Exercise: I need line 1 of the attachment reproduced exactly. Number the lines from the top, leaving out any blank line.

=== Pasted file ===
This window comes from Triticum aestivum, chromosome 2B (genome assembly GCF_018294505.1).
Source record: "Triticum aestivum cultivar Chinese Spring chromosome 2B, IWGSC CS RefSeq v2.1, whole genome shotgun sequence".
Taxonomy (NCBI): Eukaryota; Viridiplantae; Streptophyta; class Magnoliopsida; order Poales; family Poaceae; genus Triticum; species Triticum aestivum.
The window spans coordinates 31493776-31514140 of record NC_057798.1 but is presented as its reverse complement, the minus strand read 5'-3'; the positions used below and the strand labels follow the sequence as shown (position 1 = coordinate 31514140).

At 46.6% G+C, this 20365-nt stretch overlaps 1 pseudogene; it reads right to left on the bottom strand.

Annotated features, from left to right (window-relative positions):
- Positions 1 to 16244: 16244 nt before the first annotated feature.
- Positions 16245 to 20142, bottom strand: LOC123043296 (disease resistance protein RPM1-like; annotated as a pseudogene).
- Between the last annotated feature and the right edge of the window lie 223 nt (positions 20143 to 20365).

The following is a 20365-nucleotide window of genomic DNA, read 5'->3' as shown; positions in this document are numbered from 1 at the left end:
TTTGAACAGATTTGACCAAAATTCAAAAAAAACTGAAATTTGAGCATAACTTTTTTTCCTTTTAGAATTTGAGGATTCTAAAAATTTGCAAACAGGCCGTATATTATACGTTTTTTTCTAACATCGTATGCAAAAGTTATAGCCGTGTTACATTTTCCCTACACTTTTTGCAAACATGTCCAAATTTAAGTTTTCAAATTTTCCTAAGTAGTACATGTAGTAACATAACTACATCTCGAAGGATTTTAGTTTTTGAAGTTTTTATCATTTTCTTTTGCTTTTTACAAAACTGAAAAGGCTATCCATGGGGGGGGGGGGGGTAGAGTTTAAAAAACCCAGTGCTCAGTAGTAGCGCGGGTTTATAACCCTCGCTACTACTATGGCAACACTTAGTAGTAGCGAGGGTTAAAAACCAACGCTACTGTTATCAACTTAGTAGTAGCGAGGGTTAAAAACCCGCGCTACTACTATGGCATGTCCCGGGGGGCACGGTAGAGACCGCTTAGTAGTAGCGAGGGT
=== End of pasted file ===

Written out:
This window comes from Triticum aestivum, chromosome 2B (genome assembly GCF_018294505.1).